How to design prepress artwork for flexo printing using continuous engraving ‘in the round’ sleeves

Thin sleeve flexo sleeve - image courtesy of Stork Prints

Mercian Labels are early adopters of technology in the label printing industry, and one area where we have been trialing new products recently is in the area of continuous sleeve technology for flexography, the mainstay printing technology for global label printing.  Sometimes these projects require us to tackle some interesting problems, and yesterday we encountered and solved one interesting problem that is bound to be encoutered by others in due course (and googleing it didnt find a solution!).

Here is our solution to the problem of how to design artwork to fit a continuous sleeve printing, a flexo printing technique that produces a continuous image that does not have a join, unlike conventional flexo printing where the plate is a sheet that obvious has a join as it is wrapped around the printing cylinder.  If you want to know more about flexography, then please read about it here.  The great advantage of continuous images for clients and brand owners is that you get a great quality images with no breaks  – a very useful benefit when producing continuous packaging.

The problem:
If you want to design a continuous sleeve then the images has to repeat exactly in the repeat of the print cylinder diameter. This is fairly easy to do when the images are just repeating around the cylinder in the direction of the cylinder, but when they go in a diagonal like many of our premier Label Lock security label text, then these are much much harder to design to match up precisely.

For those in the label printing, prepress or reprographic industry looking to solve this problem, here is our solution:


Solution:

Decide the following:

  1. For each individual image to be repeated around the sleeve the approximate width and height you wish it to be including gaps
  2. the angle of the text across the plate
  3. the repeat size of the printing cylinder
  4. the width of the printing cylinder

For an example calculation
1 – about 40mm by 6.7mm image size for a 30mm image with a 10mm horizontal gap, and a 3mm image with a 3.7mm vertical gap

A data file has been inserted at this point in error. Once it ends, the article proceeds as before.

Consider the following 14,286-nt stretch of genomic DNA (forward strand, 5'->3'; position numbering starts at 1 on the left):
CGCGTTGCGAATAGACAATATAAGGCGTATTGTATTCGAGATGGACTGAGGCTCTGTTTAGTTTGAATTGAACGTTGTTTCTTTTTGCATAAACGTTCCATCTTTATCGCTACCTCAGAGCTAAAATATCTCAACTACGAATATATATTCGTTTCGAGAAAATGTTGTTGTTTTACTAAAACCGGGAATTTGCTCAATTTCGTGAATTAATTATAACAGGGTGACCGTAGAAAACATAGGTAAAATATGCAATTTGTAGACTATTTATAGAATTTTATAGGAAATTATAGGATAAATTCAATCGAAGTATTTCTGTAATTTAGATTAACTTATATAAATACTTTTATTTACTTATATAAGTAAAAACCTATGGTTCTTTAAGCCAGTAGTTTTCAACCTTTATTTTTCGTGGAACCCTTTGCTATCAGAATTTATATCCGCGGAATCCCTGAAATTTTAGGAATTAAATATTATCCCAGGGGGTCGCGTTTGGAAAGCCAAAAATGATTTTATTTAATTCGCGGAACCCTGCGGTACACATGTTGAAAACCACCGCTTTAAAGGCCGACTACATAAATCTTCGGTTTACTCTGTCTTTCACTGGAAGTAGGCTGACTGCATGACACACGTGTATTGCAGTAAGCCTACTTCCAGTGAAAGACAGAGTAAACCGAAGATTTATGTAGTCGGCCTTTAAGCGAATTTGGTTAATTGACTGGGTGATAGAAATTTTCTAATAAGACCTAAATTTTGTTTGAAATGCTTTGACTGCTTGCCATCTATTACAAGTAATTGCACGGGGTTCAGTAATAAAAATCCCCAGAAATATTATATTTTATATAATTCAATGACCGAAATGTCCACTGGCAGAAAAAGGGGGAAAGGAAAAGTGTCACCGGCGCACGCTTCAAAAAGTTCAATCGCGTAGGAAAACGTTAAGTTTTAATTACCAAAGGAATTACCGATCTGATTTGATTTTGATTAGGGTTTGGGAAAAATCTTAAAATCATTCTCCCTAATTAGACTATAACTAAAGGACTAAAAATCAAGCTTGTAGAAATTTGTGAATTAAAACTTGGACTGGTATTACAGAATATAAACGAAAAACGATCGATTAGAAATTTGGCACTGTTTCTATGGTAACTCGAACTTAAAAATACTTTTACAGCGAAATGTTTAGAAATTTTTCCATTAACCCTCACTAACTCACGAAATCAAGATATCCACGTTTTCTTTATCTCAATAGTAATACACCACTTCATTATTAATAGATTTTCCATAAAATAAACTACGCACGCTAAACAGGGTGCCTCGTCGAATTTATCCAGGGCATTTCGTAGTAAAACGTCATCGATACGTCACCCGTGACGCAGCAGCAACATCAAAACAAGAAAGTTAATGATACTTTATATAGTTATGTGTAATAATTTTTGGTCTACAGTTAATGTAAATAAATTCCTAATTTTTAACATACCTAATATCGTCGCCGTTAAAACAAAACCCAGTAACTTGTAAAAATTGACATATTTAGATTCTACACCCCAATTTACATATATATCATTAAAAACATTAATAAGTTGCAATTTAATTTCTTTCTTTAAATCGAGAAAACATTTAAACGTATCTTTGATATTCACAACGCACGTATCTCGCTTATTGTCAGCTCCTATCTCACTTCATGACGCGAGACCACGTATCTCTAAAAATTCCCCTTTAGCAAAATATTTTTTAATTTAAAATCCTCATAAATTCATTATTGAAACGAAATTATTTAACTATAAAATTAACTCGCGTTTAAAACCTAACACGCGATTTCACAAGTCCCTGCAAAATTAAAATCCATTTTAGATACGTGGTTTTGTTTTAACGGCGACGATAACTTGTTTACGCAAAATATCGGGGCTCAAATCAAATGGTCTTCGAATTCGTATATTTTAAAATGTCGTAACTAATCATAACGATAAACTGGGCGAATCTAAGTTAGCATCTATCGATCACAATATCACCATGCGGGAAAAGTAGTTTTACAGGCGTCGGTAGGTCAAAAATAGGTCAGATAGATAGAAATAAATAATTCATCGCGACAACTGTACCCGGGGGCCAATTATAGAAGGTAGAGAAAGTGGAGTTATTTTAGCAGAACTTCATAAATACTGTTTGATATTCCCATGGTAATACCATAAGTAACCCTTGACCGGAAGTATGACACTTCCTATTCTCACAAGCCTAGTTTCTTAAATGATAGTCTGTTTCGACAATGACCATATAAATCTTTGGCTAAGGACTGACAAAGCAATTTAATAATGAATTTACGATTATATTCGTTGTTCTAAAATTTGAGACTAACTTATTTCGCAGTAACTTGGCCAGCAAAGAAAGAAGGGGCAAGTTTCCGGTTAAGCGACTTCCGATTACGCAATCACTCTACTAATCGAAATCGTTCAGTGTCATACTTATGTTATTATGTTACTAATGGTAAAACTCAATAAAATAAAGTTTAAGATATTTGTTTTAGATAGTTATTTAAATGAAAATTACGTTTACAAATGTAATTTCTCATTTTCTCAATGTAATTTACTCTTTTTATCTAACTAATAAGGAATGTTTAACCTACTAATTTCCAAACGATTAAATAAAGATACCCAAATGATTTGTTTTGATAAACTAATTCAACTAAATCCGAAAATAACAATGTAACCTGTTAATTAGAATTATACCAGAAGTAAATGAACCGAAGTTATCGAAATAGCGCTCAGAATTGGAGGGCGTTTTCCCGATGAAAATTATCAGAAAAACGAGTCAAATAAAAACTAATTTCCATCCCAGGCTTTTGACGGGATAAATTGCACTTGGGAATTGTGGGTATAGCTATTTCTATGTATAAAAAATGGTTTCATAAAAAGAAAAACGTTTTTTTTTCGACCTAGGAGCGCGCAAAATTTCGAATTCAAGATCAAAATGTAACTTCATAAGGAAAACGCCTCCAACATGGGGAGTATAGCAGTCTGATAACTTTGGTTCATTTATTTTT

2 – 45 degrees
3 – 304.8mm for a 12 inch repeat

Steps:

1 Calculate the repeat length into which you have to fit the images

To do this use Pythagoras’ theorem http://en.wikipedia.org/wiki/Pythagorean_theorem

a^2 + b^2 = c^2!,

where for a 45 degree angle a=b (but if the angle is not 45 degrees see later as this step wont work)
so that a or b are the same
a=b=square root of [(304.8*304.8)/2]
so that a or b (the same) are 215.5261469mm

OR IF THE ANGLE IS NOT 45 DEGREES

If you want to do an angle that is not 45 degrees, then the Pythagoras’ theorem method wont work as a is not equal to b, but  I would expect the following to work (but not tried…)
Repeat length  = COS angle* repeat length of the cylinder
eg
Repeat length  = COS 45* 304.8 = 215.526 etc as above

2) work out how many EXACT repeats you can get into the repeat length

  • label width…..     215.5261469 / 40mm = 5.388 repeats, not exact therefore use judgment to decide on either 5 or 6 repeats per repeat length.  I would pick 5 here, so that the EXACT repeat of the image width is not 40mm, but is 215.5261469/5 = 43.10522938mm
  • label height…..     215.5261469 / 6.7mm =32.16808163 repeats, not exact therefore use judgment to decide on either 32 or 33 repeats per repeat length.  I would pick 32 here, so that the EXACT repeat of the image width is not 6.7mm, but is 215.5261469/32 = 6.735192091mm

3) layout the artwork in straight lines to be about double the size of the actual plate you need with image size and spacing as calculated in step 2

4) Rotate the grouped image to the angle you wish, usually 45 degrees

5) add a horizontal box of 304.8 x 250mm, the size of the print cylinder

6) Crop to the rectangle, and add further images at a different angle ALONG the web fitting the images into a 304.8m repeat as usual using the same method as in step 2 but for 304.8mm repeat

7) dispro  (if requested by the plate maker) and you are finished


Copyright statement: The text and method described here is copyright of Mercian Labels Ltd and may not be copied or reproduced in any way without our explicit permission.  If you wish to reference this work then please link to it – https://www.mercianlabels.com/blog/2009/08/06/how-to-design-prespress-artwork-for-flexo-printing-using-continuous-engraving-in-the-round-sleeves/